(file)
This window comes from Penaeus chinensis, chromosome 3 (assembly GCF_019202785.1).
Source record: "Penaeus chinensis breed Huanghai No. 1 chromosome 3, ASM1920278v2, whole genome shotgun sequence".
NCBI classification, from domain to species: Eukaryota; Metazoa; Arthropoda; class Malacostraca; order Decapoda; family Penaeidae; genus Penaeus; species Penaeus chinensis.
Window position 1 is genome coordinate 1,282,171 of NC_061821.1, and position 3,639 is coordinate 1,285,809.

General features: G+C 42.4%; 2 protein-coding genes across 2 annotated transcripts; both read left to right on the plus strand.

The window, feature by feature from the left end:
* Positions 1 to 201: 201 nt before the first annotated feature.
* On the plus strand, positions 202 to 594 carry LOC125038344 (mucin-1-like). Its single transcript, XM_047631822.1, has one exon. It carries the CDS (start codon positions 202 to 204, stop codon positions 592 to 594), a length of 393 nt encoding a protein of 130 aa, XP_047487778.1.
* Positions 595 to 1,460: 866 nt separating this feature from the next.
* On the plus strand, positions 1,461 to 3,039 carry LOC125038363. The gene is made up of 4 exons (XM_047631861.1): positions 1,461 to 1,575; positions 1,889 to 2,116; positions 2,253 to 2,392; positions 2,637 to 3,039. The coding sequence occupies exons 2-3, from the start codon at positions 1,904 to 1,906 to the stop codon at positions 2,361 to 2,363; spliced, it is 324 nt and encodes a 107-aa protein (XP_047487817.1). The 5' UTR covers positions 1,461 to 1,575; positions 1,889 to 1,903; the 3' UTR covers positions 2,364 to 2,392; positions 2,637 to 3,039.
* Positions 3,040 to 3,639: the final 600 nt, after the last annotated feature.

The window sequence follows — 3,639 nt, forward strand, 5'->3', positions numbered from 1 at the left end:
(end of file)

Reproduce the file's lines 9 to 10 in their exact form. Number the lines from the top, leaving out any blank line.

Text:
* Positions 595 to 1,460: 866 nt separating this feature from the next.
* On the plus strand, positions 1,461 to 3,039 carry LOC125038363. The gene is made up of 4 exons (XM_047631861.1): positions 1,461 to 1,575; positions 1,889 to 2,116; positions 2,253 to 2,392; positions 2,637 to 3,039. The coding sequence occupies exons 2-3, from the start codon at positions 1,904 to 1,906 to the stop codon at positions 2,361 to 2,363; spliced, it is 324 nt and encodes a 107-aa protein (XP_047487817.1). The 5' UTR covers positions 1,461 to 1,575; positions 1,889 to 1,903; the 3' UTR covers positions 2,364 to 2,392; positions 2,637 to 3,039.